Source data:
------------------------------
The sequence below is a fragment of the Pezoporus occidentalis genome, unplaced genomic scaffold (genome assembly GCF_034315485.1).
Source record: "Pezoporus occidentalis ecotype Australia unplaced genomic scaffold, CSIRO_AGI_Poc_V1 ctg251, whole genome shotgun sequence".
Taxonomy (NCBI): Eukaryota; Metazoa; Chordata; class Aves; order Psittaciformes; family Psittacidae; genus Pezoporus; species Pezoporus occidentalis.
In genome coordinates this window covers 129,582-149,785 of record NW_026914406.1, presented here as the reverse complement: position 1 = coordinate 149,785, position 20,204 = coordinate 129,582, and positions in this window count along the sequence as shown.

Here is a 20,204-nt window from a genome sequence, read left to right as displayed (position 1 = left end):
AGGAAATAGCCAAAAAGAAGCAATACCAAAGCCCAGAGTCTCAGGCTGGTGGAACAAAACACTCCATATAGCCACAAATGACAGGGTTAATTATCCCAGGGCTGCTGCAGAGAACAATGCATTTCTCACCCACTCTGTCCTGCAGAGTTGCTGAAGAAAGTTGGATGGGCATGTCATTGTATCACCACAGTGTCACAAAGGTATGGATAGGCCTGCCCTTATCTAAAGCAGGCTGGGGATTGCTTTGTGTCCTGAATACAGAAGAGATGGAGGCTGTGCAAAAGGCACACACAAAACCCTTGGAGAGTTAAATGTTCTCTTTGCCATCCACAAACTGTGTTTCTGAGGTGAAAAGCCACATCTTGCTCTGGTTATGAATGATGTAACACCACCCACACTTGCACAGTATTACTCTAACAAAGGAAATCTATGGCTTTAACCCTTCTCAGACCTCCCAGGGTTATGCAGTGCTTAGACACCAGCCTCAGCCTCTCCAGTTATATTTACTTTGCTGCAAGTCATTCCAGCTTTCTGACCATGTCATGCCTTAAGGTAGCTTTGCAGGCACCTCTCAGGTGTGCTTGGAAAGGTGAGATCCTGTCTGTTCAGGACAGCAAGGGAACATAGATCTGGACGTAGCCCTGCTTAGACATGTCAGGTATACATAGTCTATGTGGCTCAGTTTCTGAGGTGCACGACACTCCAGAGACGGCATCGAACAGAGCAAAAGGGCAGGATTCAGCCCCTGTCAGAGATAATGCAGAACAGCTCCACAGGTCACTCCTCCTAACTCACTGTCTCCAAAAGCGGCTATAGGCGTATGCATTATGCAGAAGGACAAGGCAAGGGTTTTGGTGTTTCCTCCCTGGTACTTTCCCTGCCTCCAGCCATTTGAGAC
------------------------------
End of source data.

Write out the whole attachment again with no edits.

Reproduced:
The sequence below is a fragment of the Pezoporus occidentalis genome, unplaced genomic scaffold (genome assembly GCF_034315485.1).
Source record: "Pezoporus occidentalis ecotype Australia unplaced genomic scaffold, CSIRO_AGI_Poc_V1 ctg251, whole genome shotgun sequence".
Taxonomy (NCBI): Eukaryota; Metazoa; Chordata; class Aves; order Psittaciformes; family Psittacidae; genus Pezoporus; species Pezoporus occidentalis.
In genome coordinates this window covers 129,582-149,785 of record NW_026914406.1, presented here as the reverse complement: position 1 = coordinate 149,785, position 20,204 = coordinate 129,582, and positions in this window count along the sequence as shown.

Here is a 20,204-nt window from a genome sequence, read left to right as displayed (position 1 = left end):
AGGAAATAGCCAAAAAGAAGCAATACCAAAGCCCAGAGTCTCAGGCTGGTGGAACAAAACACTCCATATAGCCACAAATGACAGGGTTAATTATCCCAGGGCTGCTGCAGAGAACAATGCATTTCTCACCCACTCTGTCCTGCAGAGTTGCTGAAGAAAGTTGGATGGGCATGTCATTGTATCACCACAGTGTCACAAAGGTATGGATAGGCCTGCCCTTATCTAAAGCAGGCTGGGGATTGCTTTGTGTCCTGAATACAGAAGAGATGGAGGCTGTGCAAAAGGCACACACAAAACCCTTGGAGAGTTAAATGTTCTCTTTGCCATCCACAAACTGTGTTTCTGAGGTGAAAAGCCACATCTTGCTCTGGTTATGAATGATGTAACACCACCCACACTTGCACAGTATTACTCTAACAAAGGAAATCTATGGCTTTAACCCTTCTCAGACCTCCCAGGGTTATGCAGTGCTTAGACACCAGCCTCAGCCTCTCCAGTTATATTTACTTTGCTGCAAGTCATTCCAGCTTTCTGACCATGTCATGCCTTAAGGTAGCTTTGCAGGCACCTCTCAGGTGTGCTTGGAAAGGTGAGATCCTGTCTGTTCAGGACAGCAAGGGAACATAGATCTGGACGTAGCCCTGCTTAGACATGTCAGGTATACATAGTCTATGTGGCTCAGTTTCTGAGGTGCACGACACTCCAGAGACGGCATCGAACAGAGCAAAAGGGCAGGATTCAGCCCCTGTCAGAGATAATGCAGAACAGCTCCACAGGTCACTCCTCCTAACTCACTGTCTCCAAAAGCGGCTATAGGCGTATGCATTATGCAGAAGGACAAGGCAAGGGTTTTGGTGTTTCCTCCCTGGTACTTTCCCTGCCTCCAGCCATTTGAGAC